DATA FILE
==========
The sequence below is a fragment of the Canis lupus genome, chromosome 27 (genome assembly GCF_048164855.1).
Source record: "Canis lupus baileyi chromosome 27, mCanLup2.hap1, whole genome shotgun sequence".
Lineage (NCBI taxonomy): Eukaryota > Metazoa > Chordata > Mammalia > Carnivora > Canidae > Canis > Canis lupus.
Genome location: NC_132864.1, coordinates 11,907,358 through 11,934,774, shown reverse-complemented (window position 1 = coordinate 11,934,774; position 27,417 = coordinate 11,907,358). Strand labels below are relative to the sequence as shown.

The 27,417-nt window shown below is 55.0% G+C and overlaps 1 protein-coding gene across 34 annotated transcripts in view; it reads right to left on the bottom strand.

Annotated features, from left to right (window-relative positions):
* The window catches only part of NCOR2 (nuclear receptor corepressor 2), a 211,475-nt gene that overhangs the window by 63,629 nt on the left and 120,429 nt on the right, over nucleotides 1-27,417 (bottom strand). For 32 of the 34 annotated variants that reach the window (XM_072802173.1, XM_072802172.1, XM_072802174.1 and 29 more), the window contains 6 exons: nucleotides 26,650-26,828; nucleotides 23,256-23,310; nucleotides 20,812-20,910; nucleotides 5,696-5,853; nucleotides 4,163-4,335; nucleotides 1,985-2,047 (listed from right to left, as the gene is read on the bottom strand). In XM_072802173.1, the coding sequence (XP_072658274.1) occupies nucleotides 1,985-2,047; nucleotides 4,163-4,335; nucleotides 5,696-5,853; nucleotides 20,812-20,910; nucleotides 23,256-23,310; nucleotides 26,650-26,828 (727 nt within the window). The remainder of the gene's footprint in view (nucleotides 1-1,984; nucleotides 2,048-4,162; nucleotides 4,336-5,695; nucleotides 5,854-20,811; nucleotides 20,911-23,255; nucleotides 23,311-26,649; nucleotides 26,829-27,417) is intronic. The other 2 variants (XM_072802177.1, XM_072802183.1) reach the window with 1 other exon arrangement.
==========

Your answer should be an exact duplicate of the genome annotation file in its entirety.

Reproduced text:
The sequence below is a fragment of the Canis lupus genome, chromosome 27 (genome assembly GCF_048164855.1).
Source record: "Canis lupus baileyi chromosome 27, mCanLup2.hap1, whole genome shotgun sequence".
Lineage (NCBI taxonomy): Eukaryota > Metazoa > Chordata > Mammalia > Carnivora > Canidae > Canis > Canis lupus.
Genome location: NC_132864.1, coordinates 11,907,358 through 11,934,774, shown reverse-complemented (window position 1 = coordinate 11,934,774; position 27,417 = coordinate 11,907,358). Strand labels below are relative to the sequence as shown.

The 27,417-nt window shown below is 55.0% G+C and overlaps 1 protein-coding gene across 34 annotated transcripts in view; it reads right to left on the bottom strand.

Annotated features, from left to right (window-relative positions):
* The window catches only part of NCOR2 (nuclear receptor corepressor 2), a 211,475-nt gene that overhangs the window by 63,629 nt on the left and 120,429 nt on the right, over nucleotides 1-27,417 (bottom strand). For 32 of the 34 annotated variants that reach the window (XM_072802173.1, XM_072802172.1, XM_072802174.1 and 29 more), the window contains 6 exons: nucleotides 26,650-26,828; nucleotides 23,256-23,310; nucleotides 20,812-20,910; nucleotides 5,696-5,853; nucleotides 4,163-4,335; nucleotides 1,985-2,047 (listed from right to left, as the gene is read on the bottom strand). In XM_072802173.1, the coding sequence (XP_072658274.1) occupies nucleotides 1,985-2,047; nucleotides 4,163-4,335; nucleotides 5,696-5,853; nucleotides 20,812-20,910; nucleotides 23,256-23,310; nucleotides 26,650-26,828 (727 nt within the window). The remainder of the gene's footprint in view (nucleotides 1-1,984; nucleotides 2,048-4,162; nucleotides 4,336-5,695; nucleotides 5,854-20,811; nucleotides 20,911-23,255; nucleotides 23,311-26,649; nucleotides 26,829-27,417) is intronic. The other 2 variants (XM_072802177.1, XM_072802183.1) reach the window with 1 other exon arrangement.